The Wood Window Alliance has issued an Advice Note giving guidance on the energy-efficiency of wood windows.
Wood Window Alliance members manufacture some of the most advanced, energy-efficient windows and doors available in the UK, whether timber or aluminium-clad. All are double or triple-glazed (with the exception of specialist period windows) and can be specified with low-emissivity glass, gas-filled glazing units and warm-edge spacer bars.
They exceed the energy-efficiency requirements in the Building Regulations and the performance requirements defined in BS 6375 Parts 1 and 2, relating to weather tightness, operation and strength characteristics.
Members offer windows with A+ to C Window Energy Ratings and with whole window U-values down to under 0.8, Passivhaus standard.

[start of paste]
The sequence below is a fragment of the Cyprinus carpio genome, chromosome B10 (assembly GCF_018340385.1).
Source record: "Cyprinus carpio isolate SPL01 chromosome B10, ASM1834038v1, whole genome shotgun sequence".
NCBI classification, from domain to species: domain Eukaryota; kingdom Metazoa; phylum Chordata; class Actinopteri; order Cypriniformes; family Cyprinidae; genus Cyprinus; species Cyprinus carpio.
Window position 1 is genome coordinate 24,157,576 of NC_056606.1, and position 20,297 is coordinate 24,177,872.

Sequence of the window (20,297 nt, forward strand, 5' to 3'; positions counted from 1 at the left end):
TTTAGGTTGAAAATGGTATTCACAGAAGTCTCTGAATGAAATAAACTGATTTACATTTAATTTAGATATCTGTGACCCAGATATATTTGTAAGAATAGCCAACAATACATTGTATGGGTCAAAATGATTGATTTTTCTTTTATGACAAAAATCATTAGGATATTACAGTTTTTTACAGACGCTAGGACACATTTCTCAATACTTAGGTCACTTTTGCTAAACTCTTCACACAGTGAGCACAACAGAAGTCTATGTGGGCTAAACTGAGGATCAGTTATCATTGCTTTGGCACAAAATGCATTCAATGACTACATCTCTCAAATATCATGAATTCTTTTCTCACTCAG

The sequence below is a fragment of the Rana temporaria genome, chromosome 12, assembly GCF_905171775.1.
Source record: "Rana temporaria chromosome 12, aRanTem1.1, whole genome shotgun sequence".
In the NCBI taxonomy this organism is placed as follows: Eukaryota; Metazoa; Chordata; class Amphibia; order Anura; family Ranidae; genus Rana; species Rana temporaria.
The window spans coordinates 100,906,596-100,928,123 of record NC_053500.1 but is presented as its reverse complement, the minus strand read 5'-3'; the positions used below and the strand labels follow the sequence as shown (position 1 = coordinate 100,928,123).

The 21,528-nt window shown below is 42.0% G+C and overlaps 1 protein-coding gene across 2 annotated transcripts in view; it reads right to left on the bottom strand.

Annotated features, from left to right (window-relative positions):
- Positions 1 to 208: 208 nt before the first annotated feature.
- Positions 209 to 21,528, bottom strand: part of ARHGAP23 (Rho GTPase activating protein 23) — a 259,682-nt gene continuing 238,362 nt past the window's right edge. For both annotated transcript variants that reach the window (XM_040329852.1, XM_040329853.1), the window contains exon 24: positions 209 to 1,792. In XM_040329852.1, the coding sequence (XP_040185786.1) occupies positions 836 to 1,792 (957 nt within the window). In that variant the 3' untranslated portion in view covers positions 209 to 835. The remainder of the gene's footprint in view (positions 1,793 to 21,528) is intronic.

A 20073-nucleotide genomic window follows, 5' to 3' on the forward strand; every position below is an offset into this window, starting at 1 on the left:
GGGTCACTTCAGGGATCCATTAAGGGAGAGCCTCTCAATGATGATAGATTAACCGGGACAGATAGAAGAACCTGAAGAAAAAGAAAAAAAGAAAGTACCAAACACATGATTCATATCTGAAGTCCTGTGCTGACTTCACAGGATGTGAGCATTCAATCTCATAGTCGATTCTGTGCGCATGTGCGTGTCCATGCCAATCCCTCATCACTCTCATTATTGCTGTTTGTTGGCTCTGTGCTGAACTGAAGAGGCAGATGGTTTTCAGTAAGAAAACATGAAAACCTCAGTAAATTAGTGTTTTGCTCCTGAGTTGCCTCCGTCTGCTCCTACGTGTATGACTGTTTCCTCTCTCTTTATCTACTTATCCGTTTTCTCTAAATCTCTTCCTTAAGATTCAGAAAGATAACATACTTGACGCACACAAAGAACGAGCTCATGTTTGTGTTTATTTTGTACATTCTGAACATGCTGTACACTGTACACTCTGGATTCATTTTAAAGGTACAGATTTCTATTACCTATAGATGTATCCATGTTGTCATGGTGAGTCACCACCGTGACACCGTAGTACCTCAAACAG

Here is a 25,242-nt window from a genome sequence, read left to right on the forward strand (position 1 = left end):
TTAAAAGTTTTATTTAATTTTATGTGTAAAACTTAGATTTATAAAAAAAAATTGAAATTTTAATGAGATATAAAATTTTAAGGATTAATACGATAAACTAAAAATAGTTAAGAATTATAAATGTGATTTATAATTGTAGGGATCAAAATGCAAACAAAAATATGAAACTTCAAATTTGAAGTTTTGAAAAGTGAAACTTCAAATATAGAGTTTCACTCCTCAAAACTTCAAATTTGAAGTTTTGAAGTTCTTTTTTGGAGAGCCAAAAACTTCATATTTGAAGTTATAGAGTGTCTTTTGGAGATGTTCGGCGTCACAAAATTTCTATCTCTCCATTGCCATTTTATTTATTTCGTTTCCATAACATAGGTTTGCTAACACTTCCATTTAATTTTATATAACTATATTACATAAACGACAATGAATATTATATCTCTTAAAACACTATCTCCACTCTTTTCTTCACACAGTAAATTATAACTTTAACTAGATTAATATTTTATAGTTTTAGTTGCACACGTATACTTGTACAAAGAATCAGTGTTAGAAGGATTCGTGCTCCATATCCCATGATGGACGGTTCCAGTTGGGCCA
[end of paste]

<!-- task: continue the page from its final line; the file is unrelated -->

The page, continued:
This Advice Note covers:
How is energy-efficiency measured?
What do the Building Regs require?
The importance of the glass
PVC-U or wood?
Getting the balance right.
The WWA recommends that specifiers should evaluate the three individual elements of a window’s energy rating against specific architectural requirements in order to get the right product for individual buildings and projects.
This means getting the right balance between the thermal transmittance of the frame and glass (U-value), solar gain through the glass (G-value) and air leakage (L-Value).
Increased solar gain is seen as ‘free energy’, and so high solar gain is beneficial. However, there may be times when lower solar gain may be preferable – to prevent overheating in summer, combined with a low U-value to keep the heat in during the winter.
So you need to look below the top line rating to see whether it’s being achieved in a way that will suit your building.